Controversial school funding program resurfaces in Vancouver

'Fuel Your School' parameters changed in September, allowing teachers to apply directly for funds from Chevron

A funding program once universally opposed by school trustees and district staff alike has now funnelled close to $30,000 into Vancouver classrooms.

Chevron’s Fuel Your School program changed its criteria and funding parameters in September, allowing teachers to directly apply for funding that supports learning in four specific areas: science, technology, engineering and math.

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Previously, Chevron had to approach trustees and district administrators for approval.

That change resulted in 23 projects being funded across 11 schools in Vancouver. Some of those initiatives included a new 3-D printer for John Oliver secondary, a butterfly lifecycle kit at Templeton secondary and tools to help grade 4 and 5 students learn about software coding at David Livingstone elementary.

More than 2,200 Vancouver students were reached as part of the program, and $28,000 in funding was distributed between September and November 2016.

Outside of Vancouver, 10 other Metro Vancouver school districts participated in the program in 2016, receiving $565,000. Just five districts took part before the program was opened up directly to teachers.

“This program is vastly popular with teachers across Metro Vancouver in each of the districts that are participating in the program, including Vancouver,” said Chevron spokesperson Adrien Byrne. “We’ve been approached by various levels of school board administrators across the region to participate in the program and we’ve had great feedback.”

The program works via a third-party charity called My Class Needs. Teachers apply to the project by way of outlining their class-specific needs each September.

According to Byrne, the feedback from teachers exceeded expectations.

“What we’ve seen is that the program is so popular with teachers that it was 70 per cent over-subscribed in 2016,” he said. “There is a huge backlog.”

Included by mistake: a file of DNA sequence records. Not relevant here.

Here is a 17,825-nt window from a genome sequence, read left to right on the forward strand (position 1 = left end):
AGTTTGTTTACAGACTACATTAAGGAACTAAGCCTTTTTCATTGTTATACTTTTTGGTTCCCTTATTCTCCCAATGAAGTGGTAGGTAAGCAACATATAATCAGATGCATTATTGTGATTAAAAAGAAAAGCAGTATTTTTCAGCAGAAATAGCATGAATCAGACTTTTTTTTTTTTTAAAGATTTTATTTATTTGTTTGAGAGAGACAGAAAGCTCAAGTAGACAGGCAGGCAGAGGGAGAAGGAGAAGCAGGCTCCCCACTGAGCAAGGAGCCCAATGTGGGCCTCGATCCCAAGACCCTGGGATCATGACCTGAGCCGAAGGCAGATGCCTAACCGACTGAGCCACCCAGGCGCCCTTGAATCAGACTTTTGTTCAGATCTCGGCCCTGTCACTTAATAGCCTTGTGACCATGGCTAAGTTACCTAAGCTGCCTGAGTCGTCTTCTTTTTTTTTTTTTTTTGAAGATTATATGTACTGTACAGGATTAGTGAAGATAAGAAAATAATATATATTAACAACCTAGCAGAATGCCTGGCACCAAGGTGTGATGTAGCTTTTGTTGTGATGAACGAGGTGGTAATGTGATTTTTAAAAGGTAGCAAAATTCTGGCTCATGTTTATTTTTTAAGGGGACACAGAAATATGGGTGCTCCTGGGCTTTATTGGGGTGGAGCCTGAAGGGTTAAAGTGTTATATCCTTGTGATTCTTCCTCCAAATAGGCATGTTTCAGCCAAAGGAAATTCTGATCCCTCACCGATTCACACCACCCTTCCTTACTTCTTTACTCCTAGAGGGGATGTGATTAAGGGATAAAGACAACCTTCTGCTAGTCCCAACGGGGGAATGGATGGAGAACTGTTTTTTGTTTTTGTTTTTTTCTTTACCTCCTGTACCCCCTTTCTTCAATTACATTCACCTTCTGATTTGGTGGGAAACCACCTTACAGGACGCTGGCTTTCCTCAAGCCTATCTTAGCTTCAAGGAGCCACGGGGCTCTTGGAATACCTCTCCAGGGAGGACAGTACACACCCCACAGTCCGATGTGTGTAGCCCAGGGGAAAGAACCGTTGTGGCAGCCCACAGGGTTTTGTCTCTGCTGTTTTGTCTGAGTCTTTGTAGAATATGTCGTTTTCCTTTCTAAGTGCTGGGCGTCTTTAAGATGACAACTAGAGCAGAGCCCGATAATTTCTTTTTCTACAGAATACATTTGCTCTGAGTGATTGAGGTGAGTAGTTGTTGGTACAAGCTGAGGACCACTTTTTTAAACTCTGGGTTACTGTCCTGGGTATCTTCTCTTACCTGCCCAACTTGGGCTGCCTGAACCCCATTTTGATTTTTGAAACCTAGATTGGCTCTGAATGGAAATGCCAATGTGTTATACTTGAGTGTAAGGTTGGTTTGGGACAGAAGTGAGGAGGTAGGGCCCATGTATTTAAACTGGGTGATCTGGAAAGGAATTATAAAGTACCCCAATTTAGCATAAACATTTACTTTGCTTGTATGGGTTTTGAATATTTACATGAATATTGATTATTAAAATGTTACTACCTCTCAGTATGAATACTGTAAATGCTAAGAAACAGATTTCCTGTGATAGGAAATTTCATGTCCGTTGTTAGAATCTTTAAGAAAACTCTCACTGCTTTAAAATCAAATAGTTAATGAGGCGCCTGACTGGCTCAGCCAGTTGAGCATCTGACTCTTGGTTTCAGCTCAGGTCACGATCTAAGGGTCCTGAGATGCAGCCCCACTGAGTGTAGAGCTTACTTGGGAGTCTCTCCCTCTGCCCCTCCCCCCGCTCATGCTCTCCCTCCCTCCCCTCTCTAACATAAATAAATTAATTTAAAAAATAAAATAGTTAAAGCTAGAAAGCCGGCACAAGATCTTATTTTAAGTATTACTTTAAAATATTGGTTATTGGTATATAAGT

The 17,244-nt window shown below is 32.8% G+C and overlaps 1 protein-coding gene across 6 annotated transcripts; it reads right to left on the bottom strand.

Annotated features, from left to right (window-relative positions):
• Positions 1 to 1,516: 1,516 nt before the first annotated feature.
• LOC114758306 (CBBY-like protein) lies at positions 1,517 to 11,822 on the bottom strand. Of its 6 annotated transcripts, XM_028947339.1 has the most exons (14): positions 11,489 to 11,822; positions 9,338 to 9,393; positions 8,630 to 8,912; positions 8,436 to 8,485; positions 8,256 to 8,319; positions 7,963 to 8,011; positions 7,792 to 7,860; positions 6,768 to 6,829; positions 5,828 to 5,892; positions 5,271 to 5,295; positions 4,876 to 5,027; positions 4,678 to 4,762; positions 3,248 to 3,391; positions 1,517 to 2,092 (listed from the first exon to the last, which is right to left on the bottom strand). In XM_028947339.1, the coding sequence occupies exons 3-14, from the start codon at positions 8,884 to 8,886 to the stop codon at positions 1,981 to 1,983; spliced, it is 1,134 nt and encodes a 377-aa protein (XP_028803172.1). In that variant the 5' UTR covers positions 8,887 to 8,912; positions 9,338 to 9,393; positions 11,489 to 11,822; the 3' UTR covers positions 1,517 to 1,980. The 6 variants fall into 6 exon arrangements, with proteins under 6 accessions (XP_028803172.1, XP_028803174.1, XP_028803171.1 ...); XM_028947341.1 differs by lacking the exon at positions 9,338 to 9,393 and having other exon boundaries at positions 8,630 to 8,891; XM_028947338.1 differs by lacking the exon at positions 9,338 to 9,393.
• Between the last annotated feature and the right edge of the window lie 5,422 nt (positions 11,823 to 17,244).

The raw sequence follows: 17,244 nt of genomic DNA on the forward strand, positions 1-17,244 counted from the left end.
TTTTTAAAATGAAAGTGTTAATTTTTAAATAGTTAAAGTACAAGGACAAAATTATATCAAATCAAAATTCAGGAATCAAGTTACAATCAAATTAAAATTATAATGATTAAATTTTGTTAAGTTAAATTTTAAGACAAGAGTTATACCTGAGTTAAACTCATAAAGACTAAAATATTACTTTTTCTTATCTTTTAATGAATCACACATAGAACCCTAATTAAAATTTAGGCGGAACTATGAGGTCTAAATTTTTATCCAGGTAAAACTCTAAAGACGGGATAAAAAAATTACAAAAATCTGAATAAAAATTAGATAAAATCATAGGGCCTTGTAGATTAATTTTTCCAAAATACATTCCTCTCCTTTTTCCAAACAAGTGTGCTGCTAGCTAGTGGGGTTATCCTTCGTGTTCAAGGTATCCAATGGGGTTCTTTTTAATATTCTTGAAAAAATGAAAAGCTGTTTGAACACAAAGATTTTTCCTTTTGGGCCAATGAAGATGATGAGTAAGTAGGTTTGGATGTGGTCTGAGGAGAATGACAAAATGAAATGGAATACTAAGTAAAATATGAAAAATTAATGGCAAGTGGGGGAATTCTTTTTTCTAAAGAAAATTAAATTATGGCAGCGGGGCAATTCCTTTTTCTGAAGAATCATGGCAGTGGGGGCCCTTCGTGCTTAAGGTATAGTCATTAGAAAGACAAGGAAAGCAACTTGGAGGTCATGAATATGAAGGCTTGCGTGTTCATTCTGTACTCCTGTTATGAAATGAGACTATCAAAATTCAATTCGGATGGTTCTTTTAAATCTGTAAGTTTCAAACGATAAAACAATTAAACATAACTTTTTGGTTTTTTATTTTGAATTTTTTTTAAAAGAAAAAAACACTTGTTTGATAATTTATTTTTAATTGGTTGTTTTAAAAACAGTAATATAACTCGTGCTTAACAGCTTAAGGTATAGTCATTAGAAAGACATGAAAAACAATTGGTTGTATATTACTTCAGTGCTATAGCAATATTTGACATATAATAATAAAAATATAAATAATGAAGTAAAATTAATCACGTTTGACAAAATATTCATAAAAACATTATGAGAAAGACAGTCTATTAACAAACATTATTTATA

Chevron first approached the VSB with its proposal in 2014. The proposed funding at that time would have been in the neighbourhood of $475,000, but trustees and staff rejected the deal.

Concerns were raised at the time over the optics of a fuel company sponsoring schools and classrooms. The VSB’s policy on corporate partnerships includes mandating that the district and schools maintain control over curriculum, and prevents students from being forced to view advertisements.

Former board chair Patti Bacchus told the Courier her principle concern at the time was a month-long promotion Chevron was touting at its gas stations that was connected to the program. That promotion saw $1 contributions made to My Class Needs for every 30 litres of gas purchased, up to a total of $565,000.

“The concern was they were using the schools to market gasoline sales,” said Bacchus, who’s now an education editor for the online news site Vancouver Observer. “Even if the corporate branding wasn’t in the classrooms, as kids were in the cars coming home from soccer, they would be filling up at Chevron [and] they would think ‘Chevron is supporting my school.’ That crosses over into an area the school board is quite sensitive about.”

That gas purchasing promotion was once again offered in October 2016, though Bacchus has backed off her outright refusal to endorse the program.

“I think it’s better now,” Bacchus said. “It’s fine if they want to make funds available and if they want to be supportive — if there are no strings attached. If an individual teacher thinks that this is a way to get the resources that aren’t being provided, I don’t have a problem with that, so long as kids aren’t exposed to corporate branding.”

Byrne maintains that Chevron is not circumventing any district rules by going directly to teachers, it’s simply expanding the program’s parameters and reach.

“Knowing that the school board in Vancouver declined that partnership in 2014 we decided to open it up and let teachers make their own decisions,” he said.

In fact, of all his dealings with districts across Metro Vancouver, Byrne characterized those in Vancouver as being the most challenging. Byrne said he approached superintendent Scott Robinson to again discuss the program in early 2016, but his offer went nowhere.

“We received a polite and brief decline to meet from his administrative assistant, citing the traditional position of the VSB trustees,” Byrne said.

The district’s refusal to endorse the Chevron program was briefly cited in the forensic audit report released in October 2016.

“VSB trustees made a number of decisions which have limited the VSB’s ability to increase revenue,” Peter Milburn’s report noted.

VSB spokesperson David Connop Price issued a statement to the Courier Jan. 13 indicating that “VSB has no corporate partnership with Chevron.”

“Any grant application submitted by a VSB teacher to any organization has to comply with VSB policy regarding public solicitation,” he said. “VSB is not aware of the My Class Needs Foundation placing any demands on teachers that breach VSB policy regarding public solicitation.”


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